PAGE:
Oh, loooong discussions about themes and central ideas. I wanted the movie to feel like the book. I wanted it to track the events in Terry’s life but for viewers to come away feeling the way I felt reading the book.
Mark O’Brien’s performance is remarkable. Can you tell me about finding your Sawchuk and how you knew he was the one?
It was always Mark. Mark and I are friends from years back. He was in my first film, he was in my sister’s first play, we both are floored by his ability to possess another person. He understands what it is to be human, he navigates drama and levity and darkness and humour so seamlessly. He is a hockey player, himself. All the hockey in the film was him. Not a stunt goalie. Not a professional player. All I heard when gearing up to direct this is “the hockey can’t suck, it can’t be amateur, it has to look like the NHL.” And yet, in the early years, before Mark’s career had taken off, as we were piecing together funding, we were asked to look at actors who had apparent cache, but who didn’t have a fraction of what Mark had nor the hockey skills. There was a time I started to lose interest in the project. To be fair, these were early days and when we were getting close to being funded, and we actually started to seriously talk casting, we brought up Mark’s name and everybody was on board and thrilled.
I’m always interested in seeing how the spontaneity of a sport like hockey is dramatized. What were the challenges of directing hockey players, and of translating the fast, fluid disorder of actual NHL hockey (from another time) for the screen?
Shooting a lot, shooting with actors and professional players, shooting choreographed plays, over and over with two excellent camera operators on skates, on dollies and we even had a little robot camera on ice that the players kept tripping over. The only issue is we couldn’t use the footage where the robot was in the scrimmage — ’cause that would’ve betrayed the period.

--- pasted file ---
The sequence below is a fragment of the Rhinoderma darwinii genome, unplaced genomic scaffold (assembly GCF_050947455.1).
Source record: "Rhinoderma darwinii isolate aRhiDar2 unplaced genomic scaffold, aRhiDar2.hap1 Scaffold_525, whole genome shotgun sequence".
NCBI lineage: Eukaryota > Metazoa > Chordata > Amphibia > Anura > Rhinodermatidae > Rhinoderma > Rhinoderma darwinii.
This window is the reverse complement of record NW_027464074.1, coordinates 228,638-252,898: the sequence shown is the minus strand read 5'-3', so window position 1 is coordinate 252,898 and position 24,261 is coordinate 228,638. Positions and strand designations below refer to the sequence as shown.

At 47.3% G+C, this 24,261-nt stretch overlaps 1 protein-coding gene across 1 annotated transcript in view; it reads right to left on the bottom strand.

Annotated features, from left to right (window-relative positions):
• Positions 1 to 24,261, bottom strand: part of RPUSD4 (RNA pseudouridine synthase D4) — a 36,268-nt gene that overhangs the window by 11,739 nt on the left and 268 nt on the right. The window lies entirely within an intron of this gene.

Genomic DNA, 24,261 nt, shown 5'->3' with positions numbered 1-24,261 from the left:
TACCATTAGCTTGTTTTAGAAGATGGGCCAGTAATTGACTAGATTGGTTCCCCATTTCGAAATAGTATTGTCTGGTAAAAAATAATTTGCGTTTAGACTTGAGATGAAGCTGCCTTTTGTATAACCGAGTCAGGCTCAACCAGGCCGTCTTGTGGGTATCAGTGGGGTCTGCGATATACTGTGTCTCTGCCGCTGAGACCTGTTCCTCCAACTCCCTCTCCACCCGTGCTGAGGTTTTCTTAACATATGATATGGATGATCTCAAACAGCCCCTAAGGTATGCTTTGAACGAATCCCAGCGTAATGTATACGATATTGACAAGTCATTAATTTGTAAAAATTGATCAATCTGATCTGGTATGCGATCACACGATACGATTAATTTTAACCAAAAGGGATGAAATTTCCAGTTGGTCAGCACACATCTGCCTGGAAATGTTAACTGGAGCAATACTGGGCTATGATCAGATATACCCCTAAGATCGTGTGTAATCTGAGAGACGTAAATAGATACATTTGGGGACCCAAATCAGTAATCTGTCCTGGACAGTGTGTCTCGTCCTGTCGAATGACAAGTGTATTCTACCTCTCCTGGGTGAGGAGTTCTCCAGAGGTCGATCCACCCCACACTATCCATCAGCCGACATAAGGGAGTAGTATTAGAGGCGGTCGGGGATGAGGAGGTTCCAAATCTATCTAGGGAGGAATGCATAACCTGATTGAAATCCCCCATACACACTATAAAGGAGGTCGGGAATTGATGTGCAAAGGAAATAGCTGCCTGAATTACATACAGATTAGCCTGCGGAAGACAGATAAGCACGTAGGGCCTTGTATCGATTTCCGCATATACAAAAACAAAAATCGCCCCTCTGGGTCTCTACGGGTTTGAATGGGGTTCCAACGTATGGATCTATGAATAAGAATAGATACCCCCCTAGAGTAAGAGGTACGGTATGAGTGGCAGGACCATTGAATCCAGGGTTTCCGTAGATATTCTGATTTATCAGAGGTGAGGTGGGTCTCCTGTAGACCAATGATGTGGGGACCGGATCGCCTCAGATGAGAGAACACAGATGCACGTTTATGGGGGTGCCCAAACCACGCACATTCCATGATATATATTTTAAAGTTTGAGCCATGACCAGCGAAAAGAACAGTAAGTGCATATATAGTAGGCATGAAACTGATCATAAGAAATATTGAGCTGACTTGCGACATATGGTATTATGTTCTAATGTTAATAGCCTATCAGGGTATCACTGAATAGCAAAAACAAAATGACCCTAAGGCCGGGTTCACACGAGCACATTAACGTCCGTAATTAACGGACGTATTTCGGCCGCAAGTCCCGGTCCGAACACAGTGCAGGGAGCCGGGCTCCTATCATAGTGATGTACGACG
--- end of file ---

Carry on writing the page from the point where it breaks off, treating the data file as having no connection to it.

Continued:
Hockey is obviously so dear to us as Canadians, soaked deep into our national psyche. Goalie offers up a fairly bleak vision of the game and its torments — not just in the blood and teeth that Sawchuk sheds, but in Doug Harvey’s testament (“in the end it’ll kill you”) and in Sawchuk’s own Newfoundland outburst (“Fuck hockey …”). Do you see the film as having an editorial element — and maybe even laying down an indictment of the darker aspects of hockey that we don’t always acknowledge?
Hockey is dear to Canadians. We’re a young country. The Greeks have their gods and the Norse have their gods and we have our original six who pour out onto the ice like Mount Olympus opening up. Indigenous people invented it. It reflects the sheer strength it takes to survive and thrive in a climate that makes warriors of us all. At the same time I know ex-NHL players. My uncle was in the NHL and I listen to what he says. I’m proud of our hockey history but I’m not deluding myself, I’m not shutting out stories that conflict with the accepted narrative. I love the real story that celebrates what deserves to be celebrated and criticizes what needs to be criticized. Checks and balances keep us on top, relevant and strong, right?
“Out on the ice, with the game on the line, that’s where I was alive,” Terry Sawchuk says, adrift in a bit of a reverie in Goalie, the brand new feature-length film from Blue Ice Pictures that renders the life and selected torments of the Hall-of-Famer for the big screen. Mark O’Brien plays the lead, under the direction of Adriana Maggs — she also wrote the screenplay with her sister, Jane Maggs. The premiere is tonight in Toronto before the film opens Friday in assorted theatres across Canada. More Goalie coverage to come; watch this space. In the meantime, here’s a bluffer’s guide (or maybe a wincer’s) to some of the damage that hockey had done to Sawchuk by 1968. He was 38 by then, with 19 NHL seasons and four Stanley Cups behind him. He’d just finished a stint with his fourth team, the expansion Los Angeles Kings, when this graphic ran in The Canadian Magazine. After a brief return to the Detroit Red Wings in the fall of ’68, Sawchuk played one final year, ’69-’70, with the New York Rangers, before his death at 40 in May of 1970.